Under small doses of arsenic the protein metabolism on the whole shows a tendency to addition and there is lessened nitrogen excretion. Such a conclusion may be drawn from investigations in sheep by Weiske and studies in men with atoxyl give results in sense of a slowing of protein metabolism. On the other hand it has been demonstrated that toxic doses of arsenic always increase the excretion of nitrogen also protein destruction.

In any case with larger doses of arsenic the situation is similar to phosphorus and with smaller doses of arsenic it is still doubtful whether the addition actually involves the protein metabolism. A parallel with the metabolic promotion through phosphates seems likely. Arsenic resembles phosphorus to a great extent in respect to effect on carbohydrate metabolism and the liver action.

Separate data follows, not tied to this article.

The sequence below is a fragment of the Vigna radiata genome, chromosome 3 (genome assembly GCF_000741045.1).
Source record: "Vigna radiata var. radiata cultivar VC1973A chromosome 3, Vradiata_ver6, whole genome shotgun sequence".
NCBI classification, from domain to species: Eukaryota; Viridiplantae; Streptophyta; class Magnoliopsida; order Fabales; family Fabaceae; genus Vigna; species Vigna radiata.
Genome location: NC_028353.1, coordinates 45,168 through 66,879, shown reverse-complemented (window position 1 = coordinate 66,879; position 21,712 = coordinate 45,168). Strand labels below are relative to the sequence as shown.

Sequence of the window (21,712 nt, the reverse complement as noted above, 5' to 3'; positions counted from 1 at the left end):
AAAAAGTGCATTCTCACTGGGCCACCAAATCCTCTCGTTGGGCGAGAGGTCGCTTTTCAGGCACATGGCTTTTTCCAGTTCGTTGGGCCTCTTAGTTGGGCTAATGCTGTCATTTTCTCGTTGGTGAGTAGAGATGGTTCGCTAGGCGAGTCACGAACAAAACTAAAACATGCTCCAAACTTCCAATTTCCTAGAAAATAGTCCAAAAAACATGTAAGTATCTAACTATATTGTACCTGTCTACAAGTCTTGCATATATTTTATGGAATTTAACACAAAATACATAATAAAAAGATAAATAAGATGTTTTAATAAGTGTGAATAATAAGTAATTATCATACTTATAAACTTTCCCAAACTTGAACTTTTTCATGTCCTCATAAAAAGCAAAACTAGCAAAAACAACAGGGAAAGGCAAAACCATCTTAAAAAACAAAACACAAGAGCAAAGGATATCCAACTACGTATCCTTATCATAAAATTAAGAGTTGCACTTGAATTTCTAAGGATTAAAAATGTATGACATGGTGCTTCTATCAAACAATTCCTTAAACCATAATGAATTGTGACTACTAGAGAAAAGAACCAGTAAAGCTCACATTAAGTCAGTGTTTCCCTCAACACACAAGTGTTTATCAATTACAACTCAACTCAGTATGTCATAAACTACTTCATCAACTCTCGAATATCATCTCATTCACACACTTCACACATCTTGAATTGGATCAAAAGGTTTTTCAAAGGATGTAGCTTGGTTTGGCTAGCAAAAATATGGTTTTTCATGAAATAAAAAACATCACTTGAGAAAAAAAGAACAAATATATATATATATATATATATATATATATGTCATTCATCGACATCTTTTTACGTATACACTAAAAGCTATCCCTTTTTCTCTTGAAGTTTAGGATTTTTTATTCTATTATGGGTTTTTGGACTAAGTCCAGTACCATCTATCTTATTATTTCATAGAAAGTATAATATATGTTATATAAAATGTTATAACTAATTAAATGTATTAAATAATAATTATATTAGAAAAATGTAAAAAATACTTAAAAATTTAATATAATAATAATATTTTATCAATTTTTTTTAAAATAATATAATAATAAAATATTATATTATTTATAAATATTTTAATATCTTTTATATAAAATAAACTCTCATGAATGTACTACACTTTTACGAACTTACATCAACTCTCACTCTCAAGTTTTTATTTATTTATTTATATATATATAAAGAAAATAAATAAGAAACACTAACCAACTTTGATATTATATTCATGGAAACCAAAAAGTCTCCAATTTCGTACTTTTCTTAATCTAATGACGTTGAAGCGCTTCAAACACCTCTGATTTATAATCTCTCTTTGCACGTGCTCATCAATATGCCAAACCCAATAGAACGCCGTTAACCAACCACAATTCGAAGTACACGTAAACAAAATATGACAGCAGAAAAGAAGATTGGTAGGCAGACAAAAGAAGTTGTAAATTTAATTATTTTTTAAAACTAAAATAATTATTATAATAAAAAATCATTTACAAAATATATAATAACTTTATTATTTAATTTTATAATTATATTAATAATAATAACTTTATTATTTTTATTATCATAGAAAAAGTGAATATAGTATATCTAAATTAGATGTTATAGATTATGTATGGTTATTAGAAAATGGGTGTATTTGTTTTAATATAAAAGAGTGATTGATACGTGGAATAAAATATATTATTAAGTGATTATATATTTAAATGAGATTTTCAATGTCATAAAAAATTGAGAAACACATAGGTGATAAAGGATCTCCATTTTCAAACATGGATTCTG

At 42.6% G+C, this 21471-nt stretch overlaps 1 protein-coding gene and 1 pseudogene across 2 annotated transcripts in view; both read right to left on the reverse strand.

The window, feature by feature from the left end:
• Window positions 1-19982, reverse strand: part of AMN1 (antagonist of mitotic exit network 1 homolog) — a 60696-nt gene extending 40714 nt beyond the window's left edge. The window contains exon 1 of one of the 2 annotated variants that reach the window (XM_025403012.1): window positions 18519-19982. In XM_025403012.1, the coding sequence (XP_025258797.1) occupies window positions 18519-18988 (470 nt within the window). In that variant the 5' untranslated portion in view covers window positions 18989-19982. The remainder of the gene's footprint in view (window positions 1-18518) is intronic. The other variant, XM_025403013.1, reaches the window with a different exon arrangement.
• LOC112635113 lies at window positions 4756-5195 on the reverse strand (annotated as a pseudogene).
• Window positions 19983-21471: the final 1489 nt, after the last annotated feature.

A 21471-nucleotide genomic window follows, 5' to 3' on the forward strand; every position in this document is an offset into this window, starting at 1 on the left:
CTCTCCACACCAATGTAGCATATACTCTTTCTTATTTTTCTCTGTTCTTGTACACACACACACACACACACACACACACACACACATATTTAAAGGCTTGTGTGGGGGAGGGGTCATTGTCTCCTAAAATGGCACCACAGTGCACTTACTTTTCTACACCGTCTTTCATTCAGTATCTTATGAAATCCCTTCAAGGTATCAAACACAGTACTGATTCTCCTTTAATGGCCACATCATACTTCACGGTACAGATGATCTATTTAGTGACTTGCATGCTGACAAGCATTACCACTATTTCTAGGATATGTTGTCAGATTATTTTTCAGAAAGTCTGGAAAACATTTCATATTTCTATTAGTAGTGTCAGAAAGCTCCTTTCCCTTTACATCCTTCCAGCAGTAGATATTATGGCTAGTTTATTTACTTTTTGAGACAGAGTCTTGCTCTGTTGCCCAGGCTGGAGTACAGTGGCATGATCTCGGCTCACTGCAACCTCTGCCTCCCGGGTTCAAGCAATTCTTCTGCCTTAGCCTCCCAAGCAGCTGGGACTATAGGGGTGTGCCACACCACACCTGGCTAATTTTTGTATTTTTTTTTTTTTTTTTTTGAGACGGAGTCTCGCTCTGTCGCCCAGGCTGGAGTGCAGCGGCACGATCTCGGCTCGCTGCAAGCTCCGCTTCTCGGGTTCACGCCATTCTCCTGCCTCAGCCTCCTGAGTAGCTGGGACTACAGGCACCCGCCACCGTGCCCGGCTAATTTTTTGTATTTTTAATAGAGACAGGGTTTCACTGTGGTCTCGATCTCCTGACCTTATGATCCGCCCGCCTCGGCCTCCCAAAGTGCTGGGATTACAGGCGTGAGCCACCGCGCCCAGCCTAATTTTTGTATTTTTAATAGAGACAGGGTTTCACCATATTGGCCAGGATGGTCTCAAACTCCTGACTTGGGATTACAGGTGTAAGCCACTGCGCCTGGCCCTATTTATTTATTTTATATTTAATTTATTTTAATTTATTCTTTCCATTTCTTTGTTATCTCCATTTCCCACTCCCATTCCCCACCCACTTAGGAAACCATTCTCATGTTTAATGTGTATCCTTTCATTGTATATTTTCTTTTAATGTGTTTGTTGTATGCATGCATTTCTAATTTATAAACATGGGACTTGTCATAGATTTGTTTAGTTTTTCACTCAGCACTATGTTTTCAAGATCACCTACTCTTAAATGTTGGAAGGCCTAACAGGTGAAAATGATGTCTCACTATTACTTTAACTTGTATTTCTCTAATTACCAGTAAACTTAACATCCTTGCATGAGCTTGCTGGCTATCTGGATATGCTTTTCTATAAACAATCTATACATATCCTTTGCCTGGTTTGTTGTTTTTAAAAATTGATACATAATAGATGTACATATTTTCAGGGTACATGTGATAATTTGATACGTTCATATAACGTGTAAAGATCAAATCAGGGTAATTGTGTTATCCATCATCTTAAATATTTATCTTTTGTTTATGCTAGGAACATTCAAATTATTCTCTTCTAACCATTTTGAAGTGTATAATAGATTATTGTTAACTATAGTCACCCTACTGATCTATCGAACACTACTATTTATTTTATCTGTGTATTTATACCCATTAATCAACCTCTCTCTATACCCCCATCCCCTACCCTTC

The fatty degeneration of the liver found in arsenic poisoning has been previously mentioned. The glycogen content of the liver diminishes very rapidly under arsenic, many times even after a few hours, and moreover before fatty infiltration is recognizable. It seems here as in phosphorus poisoning, that an increase in the blood sugar does not occur, so that here as there, one must assume a utilization of glycogen in the liver itself. The muscle glycogen (according to Rosenbaum l.c.) seems to diminish less in acute poisoning but considerably in chronic poisoning. Glycosuria is not observed constantly in experimental arsenic poisoning, on the contrary (according to Luch singer, l.c) there is an easily provoked alimentary glycosuria, exactly as with phosphorus. On the other side Begemann saw an artificially produced alimentary glycosuria become less and disappear under long continued doses of arsenic.